Conflict of interest and source of funding statement
Differences in peri-implant conditions between fully and partially edentulous subjects: a systematic review
Article first published online: 5 FEB 2013
© 2012 John Wiley & Sons A/S
Journal of Clinical Periodontology
Volume 40, Issue 3, pages 266–286, March 2013
How to Cite
Differences in peri-implant conditions between fully and partially edentulous subjects: a systematic review. J Clin Periodontol 2013; 40: 266–286. 10.1111/jcpe.12013, , , , .
The authors declare that they have no conflict of interest. The study was self-funded by the authors and their institution.
- Issue published online: 5 FEB 2013
- Article first published online: 5 FEB 2013
- Accepted manuscript online: 5 SEP 2012 12:11PM EST
- Manuscript Accepted: 26 AUG 2012
- dental implant;
- peri-implant infection;
- peri-implant mucositis;
- periodontal disease
The aim of this study was to compare peri-implant conditions between fully edentulous (FES) and partially edentulous subjects (PES).
Material and methods
A systematic review was conducted. The MEDLINE, EMBASE and COCHRANE databases were searched for publications up to January 1st 2012. Studies reporting on the bleeding tendency of the peri-implant mucosa and/or studies reporting on the prevalence of peri-implant mucositis and/or peri-implantitis were considered.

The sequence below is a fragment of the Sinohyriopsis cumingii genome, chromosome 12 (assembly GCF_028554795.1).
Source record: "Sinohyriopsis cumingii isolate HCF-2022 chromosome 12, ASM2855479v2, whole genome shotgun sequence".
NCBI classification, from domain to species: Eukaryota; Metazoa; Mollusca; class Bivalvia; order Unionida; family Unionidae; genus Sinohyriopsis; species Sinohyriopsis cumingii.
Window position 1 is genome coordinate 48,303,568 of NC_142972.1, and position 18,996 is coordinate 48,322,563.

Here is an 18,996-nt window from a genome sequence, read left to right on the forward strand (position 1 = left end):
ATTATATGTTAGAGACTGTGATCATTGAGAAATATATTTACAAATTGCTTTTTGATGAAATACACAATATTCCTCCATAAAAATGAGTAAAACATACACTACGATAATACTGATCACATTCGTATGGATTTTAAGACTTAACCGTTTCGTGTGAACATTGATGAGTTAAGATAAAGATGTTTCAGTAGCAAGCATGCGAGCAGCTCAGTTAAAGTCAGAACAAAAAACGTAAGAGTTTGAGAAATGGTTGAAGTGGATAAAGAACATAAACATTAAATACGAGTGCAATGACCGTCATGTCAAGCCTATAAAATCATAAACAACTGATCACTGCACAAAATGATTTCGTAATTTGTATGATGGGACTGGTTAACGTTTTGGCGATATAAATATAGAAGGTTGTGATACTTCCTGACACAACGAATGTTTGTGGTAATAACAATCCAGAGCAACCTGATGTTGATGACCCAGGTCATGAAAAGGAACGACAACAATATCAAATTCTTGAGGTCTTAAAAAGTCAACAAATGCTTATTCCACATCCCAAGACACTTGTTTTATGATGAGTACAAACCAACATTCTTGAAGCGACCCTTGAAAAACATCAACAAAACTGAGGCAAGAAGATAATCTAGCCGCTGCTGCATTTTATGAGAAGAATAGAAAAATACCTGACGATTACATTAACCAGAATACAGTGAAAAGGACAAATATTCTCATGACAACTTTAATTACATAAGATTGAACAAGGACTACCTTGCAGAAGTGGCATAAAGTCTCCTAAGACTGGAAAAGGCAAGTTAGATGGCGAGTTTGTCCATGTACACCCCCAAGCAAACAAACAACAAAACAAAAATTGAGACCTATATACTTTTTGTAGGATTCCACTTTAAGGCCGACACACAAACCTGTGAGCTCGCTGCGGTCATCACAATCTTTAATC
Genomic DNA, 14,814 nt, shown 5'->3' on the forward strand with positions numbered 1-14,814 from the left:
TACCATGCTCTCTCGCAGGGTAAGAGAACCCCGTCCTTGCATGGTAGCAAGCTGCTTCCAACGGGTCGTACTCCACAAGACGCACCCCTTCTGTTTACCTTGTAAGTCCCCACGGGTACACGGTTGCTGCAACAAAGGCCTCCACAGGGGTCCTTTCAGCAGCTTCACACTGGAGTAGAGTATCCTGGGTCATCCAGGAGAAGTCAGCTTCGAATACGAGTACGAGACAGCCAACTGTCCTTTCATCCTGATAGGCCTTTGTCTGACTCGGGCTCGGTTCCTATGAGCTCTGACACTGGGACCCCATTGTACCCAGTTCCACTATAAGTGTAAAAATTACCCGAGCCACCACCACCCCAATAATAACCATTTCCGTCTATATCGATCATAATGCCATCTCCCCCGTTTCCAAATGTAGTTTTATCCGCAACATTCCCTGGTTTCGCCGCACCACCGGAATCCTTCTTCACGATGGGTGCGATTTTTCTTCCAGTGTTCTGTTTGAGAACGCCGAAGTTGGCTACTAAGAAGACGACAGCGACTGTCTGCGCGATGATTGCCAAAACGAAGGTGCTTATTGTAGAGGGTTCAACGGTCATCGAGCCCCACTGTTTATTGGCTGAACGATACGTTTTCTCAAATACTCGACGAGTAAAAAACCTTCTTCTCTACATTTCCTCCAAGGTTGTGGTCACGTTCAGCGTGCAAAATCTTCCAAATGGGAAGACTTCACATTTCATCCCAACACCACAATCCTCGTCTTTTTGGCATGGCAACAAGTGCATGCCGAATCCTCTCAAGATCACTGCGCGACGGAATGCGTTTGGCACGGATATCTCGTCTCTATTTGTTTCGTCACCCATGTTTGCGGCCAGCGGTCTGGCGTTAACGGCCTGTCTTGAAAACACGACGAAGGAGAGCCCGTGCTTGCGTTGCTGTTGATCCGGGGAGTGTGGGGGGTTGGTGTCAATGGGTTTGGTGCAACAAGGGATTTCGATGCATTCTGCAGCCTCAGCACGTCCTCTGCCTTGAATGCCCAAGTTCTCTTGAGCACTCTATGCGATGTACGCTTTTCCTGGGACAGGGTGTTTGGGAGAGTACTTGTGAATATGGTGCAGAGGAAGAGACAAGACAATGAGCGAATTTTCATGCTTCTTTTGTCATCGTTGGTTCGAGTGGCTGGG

Fifty-five publications describing 46 studies were selected. One study described both FES and PES, and all other studies described either FES or PES. Subgroup analyses were performed according to dental status (fully/partially edentulous), follow-up time (≥5 years and ≥ 10 years) and study design (prospective/cross-sectional). FES harboured more plaque at their implants than PES. Modified bleeding index scores were significantly higher in FES, but no differences in bleeding on probing, implant loss and probing pocket depth were observed between FES and PES. No meta-analysis could be performed on prevalence of peri-implant mucositis and peri-implantitis. Overall prevalence of peri-implantitis was 0–3.4% after 5 years and 5.8–16.9% after 10 years of implant evaluation.
FES and PES show comparable implant survival rates. However, no conclusion can be drawn regarding differences in prevalence of peri-implant mucositis and peri-implantitis between FES and PES.